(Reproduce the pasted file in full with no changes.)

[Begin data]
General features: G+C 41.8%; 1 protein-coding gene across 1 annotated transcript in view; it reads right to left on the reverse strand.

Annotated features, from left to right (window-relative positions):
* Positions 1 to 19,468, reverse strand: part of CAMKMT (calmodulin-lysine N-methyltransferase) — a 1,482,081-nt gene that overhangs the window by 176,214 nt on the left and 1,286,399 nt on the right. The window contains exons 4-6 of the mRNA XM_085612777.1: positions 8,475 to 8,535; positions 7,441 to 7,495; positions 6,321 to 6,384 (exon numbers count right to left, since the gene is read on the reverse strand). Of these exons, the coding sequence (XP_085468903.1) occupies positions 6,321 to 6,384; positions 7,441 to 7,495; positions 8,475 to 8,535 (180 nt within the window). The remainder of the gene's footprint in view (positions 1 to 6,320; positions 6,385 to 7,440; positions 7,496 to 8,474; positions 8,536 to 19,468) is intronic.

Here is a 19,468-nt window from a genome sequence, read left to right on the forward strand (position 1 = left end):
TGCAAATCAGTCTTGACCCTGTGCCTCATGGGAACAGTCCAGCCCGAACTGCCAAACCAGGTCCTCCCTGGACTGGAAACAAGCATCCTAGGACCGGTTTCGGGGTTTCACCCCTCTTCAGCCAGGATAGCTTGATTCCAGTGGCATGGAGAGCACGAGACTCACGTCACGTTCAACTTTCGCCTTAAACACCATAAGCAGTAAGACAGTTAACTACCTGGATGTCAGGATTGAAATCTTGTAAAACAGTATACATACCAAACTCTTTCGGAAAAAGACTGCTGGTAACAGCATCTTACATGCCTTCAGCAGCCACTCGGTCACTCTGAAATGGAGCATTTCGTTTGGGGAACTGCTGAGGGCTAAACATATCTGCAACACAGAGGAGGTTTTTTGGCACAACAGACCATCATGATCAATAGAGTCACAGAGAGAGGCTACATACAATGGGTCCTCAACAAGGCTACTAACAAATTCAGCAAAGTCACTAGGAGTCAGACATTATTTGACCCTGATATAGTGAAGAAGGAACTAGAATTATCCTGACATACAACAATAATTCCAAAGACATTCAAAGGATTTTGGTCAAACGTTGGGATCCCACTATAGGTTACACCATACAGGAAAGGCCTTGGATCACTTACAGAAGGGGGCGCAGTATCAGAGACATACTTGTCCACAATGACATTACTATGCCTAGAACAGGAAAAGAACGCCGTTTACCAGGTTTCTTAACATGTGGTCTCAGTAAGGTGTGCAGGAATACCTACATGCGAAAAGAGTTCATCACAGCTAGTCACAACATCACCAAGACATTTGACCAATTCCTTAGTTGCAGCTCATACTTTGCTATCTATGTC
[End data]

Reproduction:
General features: G+C 41.8%; 1 protein-coding gene across 1 annotated transcript in view; it reads right to left on the reverse strand.

Annotated features, from left to right (window-relative positions):
* Positions 1 to 19,468, reverse strand: part of CAMKMT (calmodulin-lysine N-methyltransferase) — a 1,482,081-nt gene that overhangs the window by 176,214 nt on the left and 1,286,399 nt on the right. The window contains exons 4-6 of the mRNA XM_085612777.1: positions 8,475 to 8,535; positions 7,441 to 7,495; positions 6,321 to 6,384 (exon numbers count right to left, since the gene is read on the reverse strand). Of these exons, the coding sequence (XP_085468903.1) occupies positions 6,321 to 6,384; positions 7,441 to 7,495; positions 8,475 to 8,535 (180 nt within the window). The remainder of the gene's footprint in view (positions 1 to 6,320; positions 6,385 to 7,440; positions 7,496 to 8,474; positions 8,536 to 19,468) is intronic.

Here is a 19,468-nt window from a genome sequence, read left to right on the forward strand (position 1 = left end):
TGCAAATCAGTCTTGACCCTGTGCCTCATGGGAACAGTCCAGCCCGAACTGCCAAACCAGGTCCTCCCTGGACTGGAAACAAGCATCCTAGGACCGGTTTCGGGGTTTCACCCCTCTTCAGCCAGGATAGCTTGATTCCAGTGGCATGGAGAGCACGAGACTCACGTCACGTTCAACTTTCGCCTTAAACACCATAAGCAGTAAGACAGTTAACTACCTGGATGTCAGGATTGAAATCTTGTAAAACAGTATACATACCAAACTCTTTCGGAAAAAGACTGCTGGTAACAGCATCTTACATGCCTTCAGCAGCCACTCGGTCACTCTGAAATGGAGCATTTCGTTTGGGGAACTGCTGAGGGCTAAACATATCTGCAACACAGAGGAGGTTTTTTGGCACAACAGACCATCATGATCAATAGAGTCACAGAGAGAGGCTACATACAATGGGTCCTCAACAAGGCTACTAACAAATTCAGCAAAGTCACTAGGAGTCAGACATTATTTGACCCTGATATAGTGAAGAAGGAACTAGAATTATCCTGACATACAACAATAATTCCAAAGACATTCAAAGGATTTTGGTCAAACGTTGGGATCCCACTATAGGTTACACCATACAGGAAAGGCCTTGGATCACTTACAGAAGGGGGCGCAGTATCAGAGACATACTTGTCCACAATGACATTACTATGCCTAGAACAGGAAAAGAACGCCGTTTACCAGGTTTCTTAACATGTGGTCTCAGTAAGGTGTGCAGGAATACCTACATGCGAAAAGAGTTCATCACAGCTAGTCACAACATCACCAAGACATTTGACCAATTCCTTAGTTGCAGCTCATACTTTGCTATCTATGTC